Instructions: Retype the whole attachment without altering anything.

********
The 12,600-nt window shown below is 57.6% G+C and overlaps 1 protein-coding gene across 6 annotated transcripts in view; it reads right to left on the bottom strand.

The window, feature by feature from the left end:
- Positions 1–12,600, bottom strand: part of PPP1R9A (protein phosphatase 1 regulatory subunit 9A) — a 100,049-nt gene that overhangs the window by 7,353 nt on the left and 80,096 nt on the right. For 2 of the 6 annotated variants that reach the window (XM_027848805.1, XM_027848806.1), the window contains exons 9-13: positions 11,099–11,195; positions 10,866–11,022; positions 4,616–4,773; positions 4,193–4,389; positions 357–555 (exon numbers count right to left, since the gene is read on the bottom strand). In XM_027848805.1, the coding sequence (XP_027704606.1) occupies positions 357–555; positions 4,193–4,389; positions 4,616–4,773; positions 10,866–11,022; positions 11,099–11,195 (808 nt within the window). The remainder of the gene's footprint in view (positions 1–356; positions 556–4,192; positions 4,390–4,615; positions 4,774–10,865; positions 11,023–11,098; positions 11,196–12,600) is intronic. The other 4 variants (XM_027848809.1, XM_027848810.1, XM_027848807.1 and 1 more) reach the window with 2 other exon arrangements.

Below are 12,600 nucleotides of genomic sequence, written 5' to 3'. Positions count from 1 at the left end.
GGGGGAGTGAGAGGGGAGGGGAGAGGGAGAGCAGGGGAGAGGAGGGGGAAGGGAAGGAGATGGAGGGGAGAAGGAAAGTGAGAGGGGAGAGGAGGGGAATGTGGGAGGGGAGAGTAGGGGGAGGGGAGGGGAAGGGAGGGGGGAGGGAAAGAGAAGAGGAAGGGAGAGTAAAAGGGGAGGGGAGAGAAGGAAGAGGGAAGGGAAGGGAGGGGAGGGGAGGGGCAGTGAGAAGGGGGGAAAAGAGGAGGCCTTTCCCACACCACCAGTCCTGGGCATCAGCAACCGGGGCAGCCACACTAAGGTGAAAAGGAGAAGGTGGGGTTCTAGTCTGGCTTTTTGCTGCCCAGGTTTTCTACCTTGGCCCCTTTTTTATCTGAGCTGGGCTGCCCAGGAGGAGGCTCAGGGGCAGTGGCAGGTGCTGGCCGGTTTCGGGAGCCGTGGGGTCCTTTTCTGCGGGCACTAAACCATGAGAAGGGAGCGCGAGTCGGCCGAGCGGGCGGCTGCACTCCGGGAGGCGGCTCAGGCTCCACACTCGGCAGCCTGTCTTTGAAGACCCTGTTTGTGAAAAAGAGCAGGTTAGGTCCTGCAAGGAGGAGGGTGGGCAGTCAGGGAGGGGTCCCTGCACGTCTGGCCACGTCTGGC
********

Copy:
The 12,600-nt window shown below is 57.6% G+C and overlaps 1 protein-coding gene across 6 annotated transcripts in view; it reads right to left on the bottom strand.

The window, feature by feature from the left end:
- Positions 1–12,600, bottom strand: part of PPP1R9A (protein phosphatase 1 regulatory subunit 9A) — a 100,049-nt gene that overhangs the window by 7,353 nt on the left and 80,096 nt on the right. For 2 of the 6 annotated variants that reach the window (XM_027848805.1, XM_027848806.1), the window contains exons 9-13: positions 11,099–11,195; positions 10,866–11,022; positions 4,616–4,773; positions 4,193–4,389; positions 357–555 (exon numbers count right to left, since the gene is read on the bottom strand). In XM_027848805.1, the coding sequence (XP_027704606.1) occupies positions 357–555; positions 4,193–4,389; positions 4,616–4,773; positions 10,866–11,022; positions 11,099–11,195 (808 nt within the window). The remainder of the gene's footprint in view (positions 1–356; positions 556–4,192; positions 4,390–4,615; positions 4,774–10,865; positions 11,023–11,098; positions 11,196–12,600) is intronic. The other 4 variants (XM_027848809.1, XM_027848810.1, XM_027848807.1 and 1 more) reach the window with 2 other exon arrangements.

Below are 12,600 nucleotides of genomic sequence, written 5' to 3'. Positions count from 1 at the left end.
GGGGGAGTGAGAGGGGAGGGGAGAGGGAGAGCAGGGGAGAGGAGGGGGAAGGGAAGGAGATGGAGGGGAGAAGGAAAGTGAGAGGGGAGAGGAGGGGAATGTGGGAGGGGAGAGTAGGGGGAGGGGAGGGGAAGGGAGGGGGGAGGGAAAGAGAAGAGGAAGGGAGAGTAAAAGGGGAGGGGAGAGAAGGAAGAGGGAAGGGAAGGGAGGGGAGGGGAGGGGCAGTGAGAAGGGGGGAAAAGAGGAGGCCTTTCCCACACCACCAGTCCTGGGCATCAGCAACCGGGGCAGCCACACTAAGGTGAAAAGGAGAAGGTGGGGTTCTAGTCTGGCTTTTTGCTGCCCAGGTTTTCTACCTTGGCCCCTTTTTTATCTGAGCTGGGCTGCCCAGGAGGAGGCTCAGGGGCAGTGGCAGGTGCTGGCCGGTTTCGGGAGCCGTGGGGTCCTTTTCTGCGGGCACTAAACCATGAGAAGGGAGCGCGAGTCGGCCGAGCGGGCGGCTGCACTCCGGGAGGCGGCTCAGGCTCCACACTCGGCAGCCTGTCTTTGAAGACCCTGTTTGTGAAAAAGAGCAGGTTAGGTCCTGCAAGGAGGAGGGTGGGCAGTCAGGGAGGGGTCCCTGCACGTCTGGCCACGTCTGGC